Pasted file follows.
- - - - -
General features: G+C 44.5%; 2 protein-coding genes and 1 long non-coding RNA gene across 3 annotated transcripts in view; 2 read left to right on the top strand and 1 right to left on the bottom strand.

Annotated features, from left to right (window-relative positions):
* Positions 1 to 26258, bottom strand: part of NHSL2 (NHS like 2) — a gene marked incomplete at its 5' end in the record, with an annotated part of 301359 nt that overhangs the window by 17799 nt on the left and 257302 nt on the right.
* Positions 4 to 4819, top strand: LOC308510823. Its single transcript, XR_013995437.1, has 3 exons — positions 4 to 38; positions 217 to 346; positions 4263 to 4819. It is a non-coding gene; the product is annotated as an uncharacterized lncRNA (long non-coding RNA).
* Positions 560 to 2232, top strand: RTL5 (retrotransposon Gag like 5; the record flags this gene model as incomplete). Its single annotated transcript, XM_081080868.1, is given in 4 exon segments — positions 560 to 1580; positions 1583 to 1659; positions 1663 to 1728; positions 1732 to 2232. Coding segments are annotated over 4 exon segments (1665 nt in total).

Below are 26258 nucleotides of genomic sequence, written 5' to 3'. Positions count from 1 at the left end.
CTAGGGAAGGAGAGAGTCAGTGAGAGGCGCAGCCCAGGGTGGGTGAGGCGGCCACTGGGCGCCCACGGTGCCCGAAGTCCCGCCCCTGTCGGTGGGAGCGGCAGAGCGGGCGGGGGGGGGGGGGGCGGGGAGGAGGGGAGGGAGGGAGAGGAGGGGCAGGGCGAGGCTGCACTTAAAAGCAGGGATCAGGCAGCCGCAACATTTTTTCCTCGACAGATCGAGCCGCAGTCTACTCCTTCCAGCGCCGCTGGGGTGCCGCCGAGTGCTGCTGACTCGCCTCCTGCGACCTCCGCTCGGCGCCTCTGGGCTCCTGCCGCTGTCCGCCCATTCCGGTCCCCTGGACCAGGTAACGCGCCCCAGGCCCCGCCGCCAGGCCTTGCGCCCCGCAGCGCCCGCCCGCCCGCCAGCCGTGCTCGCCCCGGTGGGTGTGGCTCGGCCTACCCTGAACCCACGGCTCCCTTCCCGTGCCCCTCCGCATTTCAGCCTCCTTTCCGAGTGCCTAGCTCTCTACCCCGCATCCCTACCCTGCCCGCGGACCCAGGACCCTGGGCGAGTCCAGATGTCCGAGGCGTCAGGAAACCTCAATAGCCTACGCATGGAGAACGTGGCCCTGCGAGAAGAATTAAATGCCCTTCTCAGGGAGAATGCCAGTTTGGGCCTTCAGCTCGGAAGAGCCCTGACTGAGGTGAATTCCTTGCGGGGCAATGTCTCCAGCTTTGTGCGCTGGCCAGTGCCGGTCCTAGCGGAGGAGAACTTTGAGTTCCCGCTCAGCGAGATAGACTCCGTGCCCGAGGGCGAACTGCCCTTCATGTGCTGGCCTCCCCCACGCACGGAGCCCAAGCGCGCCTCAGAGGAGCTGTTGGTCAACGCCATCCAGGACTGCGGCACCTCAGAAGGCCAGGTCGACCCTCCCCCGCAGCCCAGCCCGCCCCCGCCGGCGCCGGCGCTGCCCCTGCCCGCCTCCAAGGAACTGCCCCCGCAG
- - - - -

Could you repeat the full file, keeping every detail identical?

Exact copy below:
General features: G+C 44.5%; 2 protein-coding genes and 1 long non-coding RNA gene across 3 annotated transcripts in view; 2 read left to right on the top strand and 1 right to left on the bottom strand.

Annotated features, from left to right (window-relative positions):
* Positions 1 to 26258, bottom strand: part of NHSL2 (NHS like 2) — a gene marked incomplete at its 5' end in the record, with an annotated part of 301359 nt that overhangs the window by 17799 nt on the left and 257302 nt on the right.
* Positions 4 to 4819, top strand: LOC308510823. Its single transcript, XR_013995437.1, has 3 exons — positions 4 to 38; positions 217 to 346; positions 4263 to 4819. It is a non-coding gene; the product is annotated as an uncharacterized lncRNA (long non-coding RNA).
* Positions 560 to 2232, top strand: RTL5 (retrotransposon Gag like 5; the record flags this gene model as incomplete). Its single annotated transcript, XM_081080868.1, is given in 4 exon segments — positions 560 to 1580; positions 1583 to 1659; positions 1663 to 1728; positions 1732 to 2232. Coding segments are annotated over 4 exon segments (1665 nt in total).

Below are 26258 nucleotides of genomic sequence, written 5' to 3'. Positions count from 1 at the left end.
CTAGGGAAGGAGAGAGTCAGTGAGAGGCGCAGCCCAGGGTGGGTGAGGCGGCCACTGGGCGCCCACGGTGCCCGAAGTCCCGCCCCTGTCGGTGGGAGCGGCAGAGCGGGCGGGGGGGGGGGGGGCGGGGAGGAGGGGAGGGAGGGAGAGGAGGGGCAGGGCGAGGCTGCACTTAAAAGCAGGGATCAGGCAGCCGCAACATTTTTTCCTCGACAGATCGAGCCGCAGTCTACTCCTTCCAGCGCCGCTGGGGTGCCGCCGAGTGCTGCTGACTCGCCTCCTGCGACCTCCGCTCGGCGCCTCTGGGCTCCTGCCGCTGTCCGCCCATTCCGGTCCCCTGGACCAGGTAACGCGCCCCAGGCCCCGCCGCCAGGCCTTGCGCCCCGCAGCGCCCGCCCGCCCGCCAGCCGTGCTCGCCCCGGTGGGTGTGGCTCGGCCTACCCTGAACCCACGGCTCCCTTCCCGTGCCCCTCCGCATTTCAGCCTCCTTTCCGAGTGCCTAGCTCTCTACCCCGCATCCCTACCCTGCCCGCGGACCCAGGACCCTGGGCGAGTCCAGATGTCCGAGGCGTCAGGAAACCTCAATAGCCTACGCATGGAGAACGTGGCCCTGCGAGAAGAATTAAATGCCCTTCTCAGGGAGAATGCCAGTTTGGGCCTTCAGCTCGGAAGAGCCCTGACTGAGGTGAATTCCTTGCGGGGCAATGTCTCCAGCTTTGTGCGCTGGCCAGTGCCGGTCCTAGCGGAGGAGAACTTTGAGTTCCCGCTCAGCGAGATAGACTCCGTGCCCGAGGGCGAACTGCCCTTCATGTGCTGGCCTCCCCCACGCACGGAGCCCAAGCGCGCCTCAGAGGAGCTGTTGGTCAACGCCATCCAGGACTGCGGCACCTCAGAAGGCCAGGTCGACCCTCCCCCGCAGCCCAGCCCGCCCCCGCCGGCGCCGGCGCTGCCCCTGCCCGCCTCCAAGGAACTGCCCCCGCAG